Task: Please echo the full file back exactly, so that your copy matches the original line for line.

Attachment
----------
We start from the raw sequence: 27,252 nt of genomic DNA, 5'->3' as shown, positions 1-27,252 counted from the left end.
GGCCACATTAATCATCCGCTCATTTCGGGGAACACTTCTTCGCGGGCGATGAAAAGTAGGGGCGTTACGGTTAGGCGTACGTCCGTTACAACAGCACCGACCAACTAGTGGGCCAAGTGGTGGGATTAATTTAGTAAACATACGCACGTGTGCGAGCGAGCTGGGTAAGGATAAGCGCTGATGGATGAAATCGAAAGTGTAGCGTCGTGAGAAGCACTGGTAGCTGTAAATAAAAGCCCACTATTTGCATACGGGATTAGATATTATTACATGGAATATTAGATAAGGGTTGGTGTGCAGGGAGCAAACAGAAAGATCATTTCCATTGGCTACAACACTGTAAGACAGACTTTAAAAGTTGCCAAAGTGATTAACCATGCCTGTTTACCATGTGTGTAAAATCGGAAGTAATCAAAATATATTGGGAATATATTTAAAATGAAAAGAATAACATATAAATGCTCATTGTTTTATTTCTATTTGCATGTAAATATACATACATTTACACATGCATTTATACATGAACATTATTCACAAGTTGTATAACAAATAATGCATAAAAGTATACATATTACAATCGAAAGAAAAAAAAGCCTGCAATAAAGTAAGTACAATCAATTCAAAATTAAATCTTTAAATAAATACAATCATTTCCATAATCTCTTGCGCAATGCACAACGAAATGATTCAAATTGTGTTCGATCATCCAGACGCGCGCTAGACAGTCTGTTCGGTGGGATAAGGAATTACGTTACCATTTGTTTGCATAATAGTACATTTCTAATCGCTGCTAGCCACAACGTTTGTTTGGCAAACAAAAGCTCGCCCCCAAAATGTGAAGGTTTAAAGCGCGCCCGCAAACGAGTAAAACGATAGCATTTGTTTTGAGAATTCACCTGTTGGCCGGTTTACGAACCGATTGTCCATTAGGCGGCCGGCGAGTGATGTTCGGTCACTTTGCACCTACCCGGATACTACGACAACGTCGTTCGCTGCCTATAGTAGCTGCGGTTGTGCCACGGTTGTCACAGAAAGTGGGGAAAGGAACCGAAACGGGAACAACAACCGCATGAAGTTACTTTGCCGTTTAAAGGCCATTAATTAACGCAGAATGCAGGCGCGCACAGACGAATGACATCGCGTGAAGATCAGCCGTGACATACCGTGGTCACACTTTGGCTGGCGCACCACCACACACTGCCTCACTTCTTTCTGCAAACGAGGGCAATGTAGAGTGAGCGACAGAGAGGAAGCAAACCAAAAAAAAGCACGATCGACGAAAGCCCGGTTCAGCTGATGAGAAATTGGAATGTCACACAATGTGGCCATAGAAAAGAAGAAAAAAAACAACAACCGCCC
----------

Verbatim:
We start from the raw sequence: 27,252 nt of genomic DNA, 5'->3' as shown, positions 1-27,252 counted from the left end.
GGCCACATTAATCATCCGCTCATTTCGGGGAACACTTCTTCGCGGGCGATGAAAAGTAGGGGCGTTACGGTTAGGCGTACGTCCGTTACAACAGCACCGACCAACTAGTGGGCCAAGTGGTGGGATTAATTTAGTAAACATACGCACGTGTGCGAGCGAGCTGGGTAAGGATAAGCGCTGATGGATGAAATCGAAAGTGTAGCGTCGTGAGAAGCACTGGTAGCTGTAAATAAAAGCCCACTATTTGCATACGGGATTAGATATTATTACATGGAATATTAGATAAGGGTTGGTGTGCAGGGAGCAAACAGAAAGATCATTTCCATTGGCTACAACACTGTAAGACAGACTTTAAAAGTTGCCAAAGTGATTAACCATGCCTGTTTACCATGTGTGTAAAATCGGAAGTAATCAAAATATATTGGGAATATATTTAAAATGAAAAGAATAACATATAAATGCTCATTGTTTTATTTCTATTTGCATGTAAATATACATACATTTACACATGCATTTATACATGAACATTATTCACAAGTTGTATAACAAATAATGCATAAAAGTATACATATTACAATCGAAAGAAAAAAAAGCCTGCAATAAAGTAAGTACAATCAATTCAAAATTAAATCTTTAAATAAATACAATCATTTCCATAATCTCTTGCGCAATGCACAACGAAATGATTCAAATTGTGTTCGATCATCCAGACGCGCGCTAGACAGTCTGTTCGGTGGGATAAGGAATTACGTTACCATTTGTTTGCATAATAGTACATTTCTAATCGCTGCTAGCCACAACGTTTGTTTGGCAAACAAAAGCTCGCCCCCAAAATGTGAAGGTTTAAAGCGCGCCCGCAAACGAGTAAAACGATAGCATTTGTTTTGAGAATTCACCTGTTGGCCGGTTTACGAACCGATTGTCCATTAGGCGGCCGGCGAGTGATGTTCGGTCACTTTGCACCTACCCGGATACTACGACAACGTCGTTCGCTGCCTATAGTAGCTGCGGTTGTGCCACGGTTGTCACAGAAAGTGGGGAAAGGAACCGAAACGGGAACAACAACCGCATGAAGTTACTTTGCCGTTTAAAGGCCATTAATTAACGCAGAATGCAGGCGCGCACAGACGAATGACATCGCGTGAAGATCAGCCGTGACATACCGTGGTCACACTTTGGCTGGCGCACCACCACACACTGCCTCACTTCTTTCTGCAAACGAGGGCAATGTAGAGTGAGCGACAGAGAGGAAGCAAACCAAAAAAAAGCACGATCGACGAAAGCCCGGTTCAGCTGATGAGAAATTGGAATGTCACACAATGTGGCCATAGAAAAGAAGAAAAAAAACAACAACCGCCC